This example shows the DC1 two-quadrant single-phase rectifier DC drive during speed regulation.
C.Semaille, Louis-A. Dessaint (Ecole de technologie superieure, Montreal)
This circuit uses the DC1 block of Specialized Power Systems. It models a two-quadrant single-phase rectifier drive for a 5 HP DC motor.
The 5 HP DC motor is separately excited with a constant 150 V DC field voltage source. The armature voltage is provided by a single-phase rectifier controlled by two PI regulators. The rectifier is fed by a 220 V AC 50 Hz voltage source followed by a linear transformer to boost the voltage up to a sufficient value.
The regulators control the firing angle of the rectifier thyristors. The first regulator is a speed regulator, followed by a current regulator. The speed regulator outputs the armature current reference (in p.u.) used by the current controller in order to obtain the electromagnetic torque needed to reach the desired speed. The speed reference change rate follows acceleration and deceleration ramps in order to avoid sudden reference changes that could cause armature over-current and destabilize the system. The current regulator controls the armature current by computing the appropriate thyristor firing angle. This generates the rectifier output voltage needed to obtain the desired armature current.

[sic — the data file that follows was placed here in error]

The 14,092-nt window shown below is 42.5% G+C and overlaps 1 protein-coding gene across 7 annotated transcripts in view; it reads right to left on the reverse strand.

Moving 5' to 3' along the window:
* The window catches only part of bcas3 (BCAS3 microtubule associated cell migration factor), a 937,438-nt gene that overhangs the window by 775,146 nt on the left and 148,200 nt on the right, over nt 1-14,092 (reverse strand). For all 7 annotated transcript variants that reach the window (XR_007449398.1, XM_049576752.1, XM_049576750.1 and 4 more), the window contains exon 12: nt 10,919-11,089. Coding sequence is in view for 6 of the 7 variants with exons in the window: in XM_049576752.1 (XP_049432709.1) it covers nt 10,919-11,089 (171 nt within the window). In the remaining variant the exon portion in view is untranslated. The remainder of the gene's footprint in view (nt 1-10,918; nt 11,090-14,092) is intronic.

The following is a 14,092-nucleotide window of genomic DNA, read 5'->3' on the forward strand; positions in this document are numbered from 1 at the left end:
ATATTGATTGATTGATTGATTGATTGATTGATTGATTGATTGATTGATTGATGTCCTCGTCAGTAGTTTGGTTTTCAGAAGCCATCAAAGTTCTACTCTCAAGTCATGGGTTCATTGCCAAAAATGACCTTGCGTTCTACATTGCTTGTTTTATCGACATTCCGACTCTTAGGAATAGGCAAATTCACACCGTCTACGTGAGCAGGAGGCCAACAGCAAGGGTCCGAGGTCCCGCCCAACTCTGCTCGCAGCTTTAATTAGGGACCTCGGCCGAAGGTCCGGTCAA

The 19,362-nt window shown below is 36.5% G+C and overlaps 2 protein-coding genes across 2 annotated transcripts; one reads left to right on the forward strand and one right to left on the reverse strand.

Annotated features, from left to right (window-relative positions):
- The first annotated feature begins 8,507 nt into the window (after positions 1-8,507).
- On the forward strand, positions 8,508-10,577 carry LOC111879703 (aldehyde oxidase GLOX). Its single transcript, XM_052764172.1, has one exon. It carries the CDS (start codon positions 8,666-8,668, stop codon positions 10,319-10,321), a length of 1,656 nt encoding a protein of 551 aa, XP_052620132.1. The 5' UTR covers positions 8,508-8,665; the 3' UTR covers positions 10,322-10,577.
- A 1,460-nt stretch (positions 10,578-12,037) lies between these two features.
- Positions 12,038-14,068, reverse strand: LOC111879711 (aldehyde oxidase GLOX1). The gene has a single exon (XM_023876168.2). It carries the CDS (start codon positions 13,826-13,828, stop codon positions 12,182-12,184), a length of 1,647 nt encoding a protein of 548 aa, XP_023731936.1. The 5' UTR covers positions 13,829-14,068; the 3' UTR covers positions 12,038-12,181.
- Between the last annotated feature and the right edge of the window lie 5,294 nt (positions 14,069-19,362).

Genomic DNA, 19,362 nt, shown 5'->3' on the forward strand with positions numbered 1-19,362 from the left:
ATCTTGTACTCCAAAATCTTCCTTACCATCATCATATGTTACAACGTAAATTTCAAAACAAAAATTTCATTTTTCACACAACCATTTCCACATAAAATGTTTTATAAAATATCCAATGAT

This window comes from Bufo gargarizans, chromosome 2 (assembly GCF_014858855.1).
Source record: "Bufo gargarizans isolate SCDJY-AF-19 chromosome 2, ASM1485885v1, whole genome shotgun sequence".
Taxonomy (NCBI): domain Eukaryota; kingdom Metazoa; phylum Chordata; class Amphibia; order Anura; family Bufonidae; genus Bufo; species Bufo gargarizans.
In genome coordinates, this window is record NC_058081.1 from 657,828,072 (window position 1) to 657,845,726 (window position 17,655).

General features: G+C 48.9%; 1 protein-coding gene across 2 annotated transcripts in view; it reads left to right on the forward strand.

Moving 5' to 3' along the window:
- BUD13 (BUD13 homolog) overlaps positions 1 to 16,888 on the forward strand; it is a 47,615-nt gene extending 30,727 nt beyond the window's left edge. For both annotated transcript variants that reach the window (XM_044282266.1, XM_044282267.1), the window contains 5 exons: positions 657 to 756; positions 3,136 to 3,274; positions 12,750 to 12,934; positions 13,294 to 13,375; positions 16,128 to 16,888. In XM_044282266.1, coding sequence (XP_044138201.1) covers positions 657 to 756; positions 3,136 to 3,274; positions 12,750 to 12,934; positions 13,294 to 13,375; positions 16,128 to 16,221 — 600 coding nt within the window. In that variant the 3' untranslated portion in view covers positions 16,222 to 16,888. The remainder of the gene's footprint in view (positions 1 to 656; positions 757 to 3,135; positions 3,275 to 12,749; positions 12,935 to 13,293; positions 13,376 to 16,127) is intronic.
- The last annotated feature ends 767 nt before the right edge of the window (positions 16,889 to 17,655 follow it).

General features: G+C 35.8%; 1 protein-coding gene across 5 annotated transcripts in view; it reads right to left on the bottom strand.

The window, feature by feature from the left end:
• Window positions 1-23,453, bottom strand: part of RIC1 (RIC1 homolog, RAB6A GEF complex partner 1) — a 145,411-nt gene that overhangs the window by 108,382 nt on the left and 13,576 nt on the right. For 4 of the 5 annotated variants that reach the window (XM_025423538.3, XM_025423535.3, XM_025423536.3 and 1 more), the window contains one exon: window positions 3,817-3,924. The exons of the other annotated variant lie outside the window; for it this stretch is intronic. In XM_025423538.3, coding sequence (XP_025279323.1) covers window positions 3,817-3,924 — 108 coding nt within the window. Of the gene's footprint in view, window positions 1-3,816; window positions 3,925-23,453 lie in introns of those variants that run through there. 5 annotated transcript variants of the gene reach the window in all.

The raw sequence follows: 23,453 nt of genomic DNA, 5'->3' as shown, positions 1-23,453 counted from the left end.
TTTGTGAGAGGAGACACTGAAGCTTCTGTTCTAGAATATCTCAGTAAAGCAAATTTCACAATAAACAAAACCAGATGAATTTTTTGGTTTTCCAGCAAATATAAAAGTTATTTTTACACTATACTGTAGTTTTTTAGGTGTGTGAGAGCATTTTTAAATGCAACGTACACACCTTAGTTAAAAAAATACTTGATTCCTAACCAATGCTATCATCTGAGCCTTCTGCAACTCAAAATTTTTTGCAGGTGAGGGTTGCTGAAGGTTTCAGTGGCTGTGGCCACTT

A 150 mH smoothing inductance is placed in series with the armature circuit to reduce armature current oscillations.
Start the simulation. You can observe the motor armature voltage and current, the rectifier firing angle and the motor speed on the scope. The current and speed references are also shown.
The speed reference is set at 1750 rpm at t = 0 s. Initial load torque is 15 N.m.
Observe that the motor speed follows the reference ramp accurately (+250 rpm/s) and reaches steady state around t = 8.5 s. The armature current follows the current reference very well, and the firing angle stays below 90 degrees, the converter being in rectifier mode (first quadrant operating mode). The lower limit of the firing angle has been set to 20 degrees.
At t = 8.75 s, the load torque passes from 15 N.m to 20 N.m. The motor speed recovers fast and is back at 1750 rpm at t = 10 s. The current reference rises to about 17.5 A to generate a higher electromagnetic torque to maintain the needed speed. As observed before, the armature current follows its reference perfectly.
1) The power system has been discretized with a 25 us time step. The control system (regulators) uses a 100 us time step in order to simulate a microcontroller control device.
2) In order to reduce the number of points stored in the scope memory, a decimation factor of 20 is used.
3) A simplified version of the model using an average-value rectifier can be used by selecting 'Average' in the 'Model detail level' menu of the graphical user-interface. The time step can then be increased up to the control system sample time value.This can be done by typing 'Ts = 100e-6' in the workspace in the case of this example. See also dc1_example_simplified model.